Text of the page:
Curbing Student Digital Distraction With Non-Traditional Teaching Strategies

Curbing Student Digital Distraction With Non-Traditional Teaching Strategies

Abraham Flanigan, Jackie HeeYoung Kim
DOI: 10.4018/978-1-7998-4360-3.ch009
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Student use of mobile phones, laptop computers, and other digital devices for leisure purposes has become nearly omnipresent in college classrooms across the globe. The emergence of the digital distraction phenomenon has left many educators searching for strategies to curb the amount of habitual off-task behavior taking place in their classrooms. The chapter supplies educators with a menu of strategies to diminish the occurrence of student digital distraction in their classrooms. Specifically, the authors discuss evidence-based non-traditional strategies that can be applied to reduce student digital distraction in the traditional face-to-face setting, and they position the flipped classroom model as a viable approach for instructors who wish to curb student digital distraction while simultaneously boosting student engagement and learning. Finally, they discuss the importance of empowering students to take control over their digital device use and learning outcomes by training them to become autonomous, self-regulated learners.
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Learning is affected by the context in which it takes place (e.g., Trigwell & Prosser, 1991). The emergence and widespread availability of mobile devices (e.g., smart phones, laptops) has produced a situation wherein college students are often confronted with two competing courses of action during class—stay engaged with the classroom activities or be pulled off-task by their mobile devices (Anshari, Almunawar, Shahrill, Wicaksono, & Huda, 2017; Flanigan & Babchuk, 2015). As a result, understanding how student learning takes place in today’s contemporary college classrooms requires that researchers, practitioners, and stakeholders are attuned to the pervasiveness of off-task digital device usage during class—a phenomenon commonly referred to as digital distraction (McCoy, 2020).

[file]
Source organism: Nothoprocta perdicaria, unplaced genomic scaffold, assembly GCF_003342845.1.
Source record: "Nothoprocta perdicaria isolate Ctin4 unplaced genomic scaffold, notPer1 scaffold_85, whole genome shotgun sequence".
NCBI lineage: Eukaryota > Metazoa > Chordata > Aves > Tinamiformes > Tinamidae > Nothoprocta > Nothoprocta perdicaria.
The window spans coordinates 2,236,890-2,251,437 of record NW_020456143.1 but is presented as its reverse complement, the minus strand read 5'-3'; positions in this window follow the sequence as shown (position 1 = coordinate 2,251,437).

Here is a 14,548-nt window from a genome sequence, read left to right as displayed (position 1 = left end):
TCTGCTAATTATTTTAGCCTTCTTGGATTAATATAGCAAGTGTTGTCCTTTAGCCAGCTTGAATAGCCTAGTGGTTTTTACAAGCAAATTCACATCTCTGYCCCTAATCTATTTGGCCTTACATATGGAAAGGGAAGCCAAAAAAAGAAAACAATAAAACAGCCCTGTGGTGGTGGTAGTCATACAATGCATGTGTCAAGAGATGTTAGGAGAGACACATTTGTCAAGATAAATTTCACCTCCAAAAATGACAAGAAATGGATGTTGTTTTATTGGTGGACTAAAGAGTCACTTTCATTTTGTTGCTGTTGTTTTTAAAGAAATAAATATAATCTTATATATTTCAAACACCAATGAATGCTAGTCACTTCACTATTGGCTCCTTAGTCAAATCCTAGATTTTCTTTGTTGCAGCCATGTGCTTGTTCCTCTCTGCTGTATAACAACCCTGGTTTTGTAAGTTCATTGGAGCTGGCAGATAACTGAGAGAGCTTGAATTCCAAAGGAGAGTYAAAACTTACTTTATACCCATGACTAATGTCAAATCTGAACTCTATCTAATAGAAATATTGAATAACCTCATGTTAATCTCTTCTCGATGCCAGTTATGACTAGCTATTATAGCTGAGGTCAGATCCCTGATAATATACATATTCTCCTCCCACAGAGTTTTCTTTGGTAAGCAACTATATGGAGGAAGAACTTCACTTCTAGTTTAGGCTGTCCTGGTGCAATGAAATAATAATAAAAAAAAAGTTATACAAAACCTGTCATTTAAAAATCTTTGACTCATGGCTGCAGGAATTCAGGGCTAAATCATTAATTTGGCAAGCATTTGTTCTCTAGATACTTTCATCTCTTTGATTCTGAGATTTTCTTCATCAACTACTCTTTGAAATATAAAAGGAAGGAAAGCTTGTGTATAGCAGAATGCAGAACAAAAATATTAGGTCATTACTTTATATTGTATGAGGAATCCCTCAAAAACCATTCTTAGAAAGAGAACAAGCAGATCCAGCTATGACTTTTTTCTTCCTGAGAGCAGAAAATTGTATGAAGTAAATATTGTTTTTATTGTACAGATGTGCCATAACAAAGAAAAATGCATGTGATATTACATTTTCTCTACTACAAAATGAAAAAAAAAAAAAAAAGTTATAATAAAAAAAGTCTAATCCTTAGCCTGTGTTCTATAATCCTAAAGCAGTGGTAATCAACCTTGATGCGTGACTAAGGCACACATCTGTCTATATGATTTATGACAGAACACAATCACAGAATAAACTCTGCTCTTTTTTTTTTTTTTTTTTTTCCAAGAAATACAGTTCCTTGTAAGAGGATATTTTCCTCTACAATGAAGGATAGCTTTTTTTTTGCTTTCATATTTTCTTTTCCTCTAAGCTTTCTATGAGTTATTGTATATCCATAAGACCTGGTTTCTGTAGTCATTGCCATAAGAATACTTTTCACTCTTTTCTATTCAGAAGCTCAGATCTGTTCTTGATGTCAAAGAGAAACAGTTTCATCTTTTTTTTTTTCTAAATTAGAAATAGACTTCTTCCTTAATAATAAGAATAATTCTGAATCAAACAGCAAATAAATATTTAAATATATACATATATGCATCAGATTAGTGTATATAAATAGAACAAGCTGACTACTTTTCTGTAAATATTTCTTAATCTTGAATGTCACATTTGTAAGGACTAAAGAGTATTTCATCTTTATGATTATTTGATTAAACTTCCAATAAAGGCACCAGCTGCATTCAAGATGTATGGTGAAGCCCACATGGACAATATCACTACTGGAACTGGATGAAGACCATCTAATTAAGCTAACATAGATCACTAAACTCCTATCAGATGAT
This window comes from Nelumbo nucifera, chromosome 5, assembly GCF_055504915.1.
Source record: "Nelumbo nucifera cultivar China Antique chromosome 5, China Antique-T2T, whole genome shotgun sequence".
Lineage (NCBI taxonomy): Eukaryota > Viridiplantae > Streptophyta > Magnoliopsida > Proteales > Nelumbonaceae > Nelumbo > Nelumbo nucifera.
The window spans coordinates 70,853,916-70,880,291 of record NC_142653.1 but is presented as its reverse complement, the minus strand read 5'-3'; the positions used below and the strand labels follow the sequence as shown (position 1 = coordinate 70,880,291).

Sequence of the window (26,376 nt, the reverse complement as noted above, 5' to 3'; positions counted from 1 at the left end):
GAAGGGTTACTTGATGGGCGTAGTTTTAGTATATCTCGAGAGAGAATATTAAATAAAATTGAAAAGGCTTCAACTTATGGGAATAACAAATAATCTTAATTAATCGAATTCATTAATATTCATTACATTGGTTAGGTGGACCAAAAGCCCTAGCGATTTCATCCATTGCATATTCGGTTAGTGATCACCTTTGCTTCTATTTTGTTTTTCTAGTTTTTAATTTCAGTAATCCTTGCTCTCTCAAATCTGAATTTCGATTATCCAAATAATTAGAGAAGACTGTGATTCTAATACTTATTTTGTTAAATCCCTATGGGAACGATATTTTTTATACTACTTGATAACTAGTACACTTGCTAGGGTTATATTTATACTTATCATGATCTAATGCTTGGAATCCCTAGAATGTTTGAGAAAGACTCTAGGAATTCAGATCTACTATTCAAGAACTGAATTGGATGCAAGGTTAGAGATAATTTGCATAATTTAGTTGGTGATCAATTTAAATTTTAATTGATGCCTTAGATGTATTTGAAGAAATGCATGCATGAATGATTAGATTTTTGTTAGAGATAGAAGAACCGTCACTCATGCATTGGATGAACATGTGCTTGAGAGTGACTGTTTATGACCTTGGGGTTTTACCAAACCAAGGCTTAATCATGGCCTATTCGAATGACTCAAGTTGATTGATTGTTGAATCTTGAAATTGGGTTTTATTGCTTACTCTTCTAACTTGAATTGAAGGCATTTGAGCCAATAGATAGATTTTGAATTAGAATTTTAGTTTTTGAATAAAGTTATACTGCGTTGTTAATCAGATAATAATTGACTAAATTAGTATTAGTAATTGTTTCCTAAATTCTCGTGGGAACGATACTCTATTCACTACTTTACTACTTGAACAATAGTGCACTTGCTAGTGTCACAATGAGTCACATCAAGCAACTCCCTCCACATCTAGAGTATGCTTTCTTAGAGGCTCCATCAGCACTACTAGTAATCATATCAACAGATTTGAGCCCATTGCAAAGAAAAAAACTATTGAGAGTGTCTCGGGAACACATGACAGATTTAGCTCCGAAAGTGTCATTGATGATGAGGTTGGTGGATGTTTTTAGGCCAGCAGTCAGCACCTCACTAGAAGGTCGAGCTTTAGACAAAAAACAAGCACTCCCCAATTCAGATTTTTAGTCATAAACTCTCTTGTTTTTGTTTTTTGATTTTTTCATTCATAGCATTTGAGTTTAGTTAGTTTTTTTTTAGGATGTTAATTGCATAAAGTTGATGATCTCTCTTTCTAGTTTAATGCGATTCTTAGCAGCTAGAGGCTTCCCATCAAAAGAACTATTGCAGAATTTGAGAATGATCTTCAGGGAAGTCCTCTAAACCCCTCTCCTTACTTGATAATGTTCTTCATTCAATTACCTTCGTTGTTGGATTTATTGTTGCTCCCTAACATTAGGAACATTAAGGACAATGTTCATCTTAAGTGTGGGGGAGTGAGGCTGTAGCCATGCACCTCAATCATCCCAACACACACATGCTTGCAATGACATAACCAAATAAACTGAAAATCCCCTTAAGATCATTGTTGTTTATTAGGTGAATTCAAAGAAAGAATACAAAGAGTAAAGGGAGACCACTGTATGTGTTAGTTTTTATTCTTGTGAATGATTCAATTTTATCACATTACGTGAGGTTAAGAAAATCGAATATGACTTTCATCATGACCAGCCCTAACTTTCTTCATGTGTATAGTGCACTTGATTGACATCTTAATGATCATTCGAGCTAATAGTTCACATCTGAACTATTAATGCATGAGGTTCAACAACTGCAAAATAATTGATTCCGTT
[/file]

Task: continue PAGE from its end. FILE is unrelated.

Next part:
This chapter provides college educators with a comprehensive understanding of the digital distraction phenomenon and offers evidence-based recommendations to curb student digital distraction using non-traditional instructional methods. We begin by providing readers with an overview of the occurrence, causes, and consequences of student digital distraction in college classrooms. We then delve into strategies to curb off-task device use. We first focus on non-traditional strategies that instructors can apply in the traditional classroom setting before turning out attention to the flipped classroom approach. Finally, we discuss why and how instructors should help their students become autonomous, self-regulated learners capable of overcoming the temptation created by their digital devices during class.

Key Terms in this Chapter

Flipped Classroom Model: Pedagogical approach in which students are responsible for engaging with course content on their own outside of the classroom before attending in-class lessons wherein students engage in a variety of applied, active learning experiences to deepen their content mastery.

Digital Distraction: Student use of digital devices (e.g., smart phones, laptop computers) for off-task purposes while attending to academic tasks in the classroom.

Self-Regulated Learning: Occurs when students take ownership over their learning process through the deliberate application of cognitive, behavioral, and metacognitive strategies geared towards achievement of academic goals.

Digital Devices: Portable, web-enabled electronic devices (e.g., smart phones, iPads, laptop computers, smart watches) that can be carried from place to place.

Active Learning: Student-centered, interactive approach to learning in which students become behaviorally and cognitively engaged in the learning process, as opposed to passively receiving information from their instructor (often in the form of a lecture).

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